Inside the Boxscore: Robert Morris 70, Ohio 67

1. Ohio entered the game 12-1, with their only loss having occurred at Louisville by 5 points. They’d beaten both Marshall and Northern Iowa on the road. This was the 2nd season in a row that Ohio faced Robert Morris in their 14th game of the season. Ohio lost that game as well, but last year it pushed their record to 7-7. Robert Morris has now beaten Ohio in three straight seasons.

2. Robert Morris turned the ball over 31 times in a 75 possession game. They entered the game with clear ball control issues, and had turned it over on 22% of their trips. Against Ohio they nearly doubled that, turning the ball over on 41.3% of their possessions and are now 276th in that category. This left 44 possessions with opportunities to score, and they averaged 1.59 per effective possession (ie, no turnover). Ohio had 62 effective possessions, and in those scored 1.08 per trip, or 47% less than Robert Morris.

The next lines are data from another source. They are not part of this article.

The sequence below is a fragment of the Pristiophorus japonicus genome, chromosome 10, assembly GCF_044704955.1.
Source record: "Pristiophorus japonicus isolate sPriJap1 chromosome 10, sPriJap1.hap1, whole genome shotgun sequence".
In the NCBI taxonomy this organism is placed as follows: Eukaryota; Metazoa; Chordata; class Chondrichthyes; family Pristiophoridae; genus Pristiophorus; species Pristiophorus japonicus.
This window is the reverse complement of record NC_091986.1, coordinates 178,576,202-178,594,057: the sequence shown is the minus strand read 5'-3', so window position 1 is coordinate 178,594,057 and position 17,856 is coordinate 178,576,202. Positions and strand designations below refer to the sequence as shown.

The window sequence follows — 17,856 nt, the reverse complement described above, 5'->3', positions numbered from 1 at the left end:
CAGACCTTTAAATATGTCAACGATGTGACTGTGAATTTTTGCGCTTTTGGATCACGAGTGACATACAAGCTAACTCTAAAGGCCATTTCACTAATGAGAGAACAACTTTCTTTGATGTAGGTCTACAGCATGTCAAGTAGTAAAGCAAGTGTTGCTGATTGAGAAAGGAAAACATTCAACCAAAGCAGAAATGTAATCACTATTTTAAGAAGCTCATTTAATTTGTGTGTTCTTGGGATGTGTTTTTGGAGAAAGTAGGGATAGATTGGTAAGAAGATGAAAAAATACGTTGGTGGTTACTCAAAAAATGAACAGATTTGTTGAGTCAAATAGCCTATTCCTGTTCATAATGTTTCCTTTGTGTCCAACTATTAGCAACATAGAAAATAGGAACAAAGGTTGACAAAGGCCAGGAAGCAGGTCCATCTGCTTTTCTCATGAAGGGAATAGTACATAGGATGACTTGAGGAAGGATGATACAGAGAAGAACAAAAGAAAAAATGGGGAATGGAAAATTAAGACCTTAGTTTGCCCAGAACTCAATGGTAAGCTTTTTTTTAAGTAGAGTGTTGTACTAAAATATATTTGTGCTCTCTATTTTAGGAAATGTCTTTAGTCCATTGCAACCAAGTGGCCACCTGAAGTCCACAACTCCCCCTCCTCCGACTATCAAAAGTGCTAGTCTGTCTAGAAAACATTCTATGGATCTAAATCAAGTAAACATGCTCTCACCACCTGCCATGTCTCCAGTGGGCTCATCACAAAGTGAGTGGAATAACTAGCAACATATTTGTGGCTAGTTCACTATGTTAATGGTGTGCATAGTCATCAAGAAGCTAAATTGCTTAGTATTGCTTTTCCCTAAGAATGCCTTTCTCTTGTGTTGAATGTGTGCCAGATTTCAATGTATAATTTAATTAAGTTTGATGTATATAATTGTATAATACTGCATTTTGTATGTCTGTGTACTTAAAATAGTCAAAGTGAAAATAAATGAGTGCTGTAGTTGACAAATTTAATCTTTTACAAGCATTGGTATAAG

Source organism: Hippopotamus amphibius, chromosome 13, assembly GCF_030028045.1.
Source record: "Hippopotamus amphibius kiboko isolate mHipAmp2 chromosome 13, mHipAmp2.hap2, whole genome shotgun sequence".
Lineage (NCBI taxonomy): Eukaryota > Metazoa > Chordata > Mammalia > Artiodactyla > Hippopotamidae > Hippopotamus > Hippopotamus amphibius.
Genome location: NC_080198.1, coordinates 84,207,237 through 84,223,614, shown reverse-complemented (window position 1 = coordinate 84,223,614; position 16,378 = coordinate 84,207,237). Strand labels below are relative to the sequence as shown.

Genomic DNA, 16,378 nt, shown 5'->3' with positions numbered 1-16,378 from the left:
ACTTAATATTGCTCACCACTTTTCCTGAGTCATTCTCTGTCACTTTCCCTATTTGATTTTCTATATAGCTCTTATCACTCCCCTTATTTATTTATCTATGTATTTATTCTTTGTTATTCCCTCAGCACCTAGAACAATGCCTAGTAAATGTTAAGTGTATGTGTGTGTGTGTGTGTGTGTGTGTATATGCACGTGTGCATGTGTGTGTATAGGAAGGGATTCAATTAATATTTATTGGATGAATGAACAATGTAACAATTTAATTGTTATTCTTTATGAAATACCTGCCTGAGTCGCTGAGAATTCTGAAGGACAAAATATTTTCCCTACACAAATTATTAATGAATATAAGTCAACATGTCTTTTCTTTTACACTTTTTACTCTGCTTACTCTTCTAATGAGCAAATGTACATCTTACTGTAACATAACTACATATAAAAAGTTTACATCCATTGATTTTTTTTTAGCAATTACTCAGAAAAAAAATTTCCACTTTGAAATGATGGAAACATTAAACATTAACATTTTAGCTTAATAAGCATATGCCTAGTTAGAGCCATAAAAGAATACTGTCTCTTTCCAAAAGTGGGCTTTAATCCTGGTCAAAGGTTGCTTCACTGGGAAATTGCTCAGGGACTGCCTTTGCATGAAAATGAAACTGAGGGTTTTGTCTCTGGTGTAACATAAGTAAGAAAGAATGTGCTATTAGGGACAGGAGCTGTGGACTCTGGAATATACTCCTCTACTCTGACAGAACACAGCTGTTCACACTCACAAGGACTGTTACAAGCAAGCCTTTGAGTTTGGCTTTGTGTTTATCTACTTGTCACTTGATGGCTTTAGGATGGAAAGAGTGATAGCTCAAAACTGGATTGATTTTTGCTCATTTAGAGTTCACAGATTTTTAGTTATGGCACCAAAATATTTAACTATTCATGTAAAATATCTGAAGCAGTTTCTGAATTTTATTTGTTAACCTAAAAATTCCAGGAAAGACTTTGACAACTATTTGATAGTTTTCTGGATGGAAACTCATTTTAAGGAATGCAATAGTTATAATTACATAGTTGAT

3. DJ Cooper is a fantastic guard, and he might be on the All Under-6′ team, but a 3-pt shooter he is not. It’s a good thing he attempted 12 against Robert Morris. His 2 makes gave him a 16.6% 3-pt rate for the day, but didn’t drop his season average all that much. Cooper entered shooting 27.4% and exited shooting 25.8%. Perhaps a guard who shoots 48% on 2s and 26% on 3s might want to focus a bit more of his energies inside the arc.

4. Ohio’s Stevie Taylor (43% from 3) and Nick Kellogg (49%) attempted four 3-pointers. DJ Cooper (26%) attempted twelve, and TJ Hall (29%) attempted seven. As a team they made 3-26, or 11.5%. Their final attempt rimmed out, unsurprisingly, and it would have sent the game to overtime.

5. Ohio grabbed 16 offensive boards, but they had 44 misses to pick from. For the game their offensive rebounding rate was 36%, which is exactly their season average. Robert Morris grabbed 11 of their own 22 misses (50%) which isn’t at all surprising considering they are the 6th best offensive rebounding team in the nation (42.1%).